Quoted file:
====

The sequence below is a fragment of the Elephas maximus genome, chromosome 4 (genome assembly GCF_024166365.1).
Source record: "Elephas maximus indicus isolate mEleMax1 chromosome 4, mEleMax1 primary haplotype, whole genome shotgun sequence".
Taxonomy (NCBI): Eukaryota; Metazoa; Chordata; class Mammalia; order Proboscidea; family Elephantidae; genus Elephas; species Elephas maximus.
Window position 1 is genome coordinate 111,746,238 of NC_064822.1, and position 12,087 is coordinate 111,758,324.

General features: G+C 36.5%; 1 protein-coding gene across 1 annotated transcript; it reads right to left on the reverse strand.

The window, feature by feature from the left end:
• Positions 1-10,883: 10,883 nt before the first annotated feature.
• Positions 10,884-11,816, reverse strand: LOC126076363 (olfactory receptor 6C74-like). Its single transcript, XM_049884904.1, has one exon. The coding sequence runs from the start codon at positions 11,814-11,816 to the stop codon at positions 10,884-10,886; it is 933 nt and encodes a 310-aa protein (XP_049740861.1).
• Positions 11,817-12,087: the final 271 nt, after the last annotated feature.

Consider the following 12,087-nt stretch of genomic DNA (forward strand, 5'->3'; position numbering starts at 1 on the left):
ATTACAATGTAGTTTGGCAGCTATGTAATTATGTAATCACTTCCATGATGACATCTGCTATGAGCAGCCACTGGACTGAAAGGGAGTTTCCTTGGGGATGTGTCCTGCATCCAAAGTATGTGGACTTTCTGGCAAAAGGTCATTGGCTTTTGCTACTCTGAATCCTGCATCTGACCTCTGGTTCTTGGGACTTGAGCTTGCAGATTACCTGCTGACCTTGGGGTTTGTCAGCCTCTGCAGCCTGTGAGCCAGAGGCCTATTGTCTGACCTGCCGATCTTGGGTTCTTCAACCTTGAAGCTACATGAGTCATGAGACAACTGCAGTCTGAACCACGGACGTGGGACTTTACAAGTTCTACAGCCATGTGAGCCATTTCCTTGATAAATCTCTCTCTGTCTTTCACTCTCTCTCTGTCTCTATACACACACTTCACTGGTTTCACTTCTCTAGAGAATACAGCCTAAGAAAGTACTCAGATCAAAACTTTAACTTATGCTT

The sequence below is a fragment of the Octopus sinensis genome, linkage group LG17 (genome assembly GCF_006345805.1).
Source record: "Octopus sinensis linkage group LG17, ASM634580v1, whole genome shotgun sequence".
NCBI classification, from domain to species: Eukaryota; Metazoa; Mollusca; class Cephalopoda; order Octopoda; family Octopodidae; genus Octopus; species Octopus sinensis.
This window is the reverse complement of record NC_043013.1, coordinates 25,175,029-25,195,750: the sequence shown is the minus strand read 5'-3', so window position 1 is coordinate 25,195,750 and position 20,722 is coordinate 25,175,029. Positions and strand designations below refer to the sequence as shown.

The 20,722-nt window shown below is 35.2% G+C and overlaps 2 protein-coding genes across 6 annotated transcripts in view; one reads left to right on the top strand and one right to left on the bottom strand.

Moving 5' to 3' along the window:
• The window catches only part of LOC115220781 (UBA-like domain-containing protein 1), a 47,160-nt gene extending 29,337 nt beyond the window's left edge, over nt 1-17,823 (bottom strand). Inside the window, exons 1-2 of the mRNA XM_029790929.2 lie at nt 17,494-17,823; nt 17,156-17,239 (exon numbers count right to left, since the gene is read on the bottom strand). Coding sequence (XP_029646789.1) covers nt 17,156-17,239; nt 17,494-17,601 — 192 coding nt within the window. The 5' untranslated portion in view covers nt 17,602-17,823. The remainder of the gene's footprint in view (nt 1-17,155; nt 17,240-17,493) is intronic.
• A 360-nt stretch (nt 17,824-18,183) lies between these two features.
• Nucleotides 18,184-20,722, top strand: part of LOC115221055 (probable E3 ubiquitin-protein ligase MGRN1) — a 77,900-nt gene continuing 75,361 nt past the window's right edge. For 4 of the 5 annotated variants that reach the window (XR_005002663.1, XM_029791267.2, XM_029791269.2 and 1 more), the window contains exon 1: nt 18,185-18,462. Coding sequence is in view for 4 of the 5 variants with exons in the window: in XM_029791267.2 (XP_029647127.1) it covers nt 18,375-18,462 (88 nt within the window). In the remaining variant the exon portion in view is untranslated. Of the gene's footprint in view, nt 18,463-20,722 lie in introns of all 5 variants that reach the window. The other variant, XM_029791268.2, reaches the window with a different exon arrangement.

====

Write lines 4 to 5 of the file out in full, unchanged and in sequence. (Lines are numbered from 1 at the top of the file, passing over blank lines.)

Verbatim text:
Window position 1 is genome coordinate 111,746,238 of NC_064822.1, and position 12,087 is coordinate 111,758,324.

General features: G+C 36.5%; 1 protein-coding gene across 1 annotated transcript; it reads right to left on the reverse strand.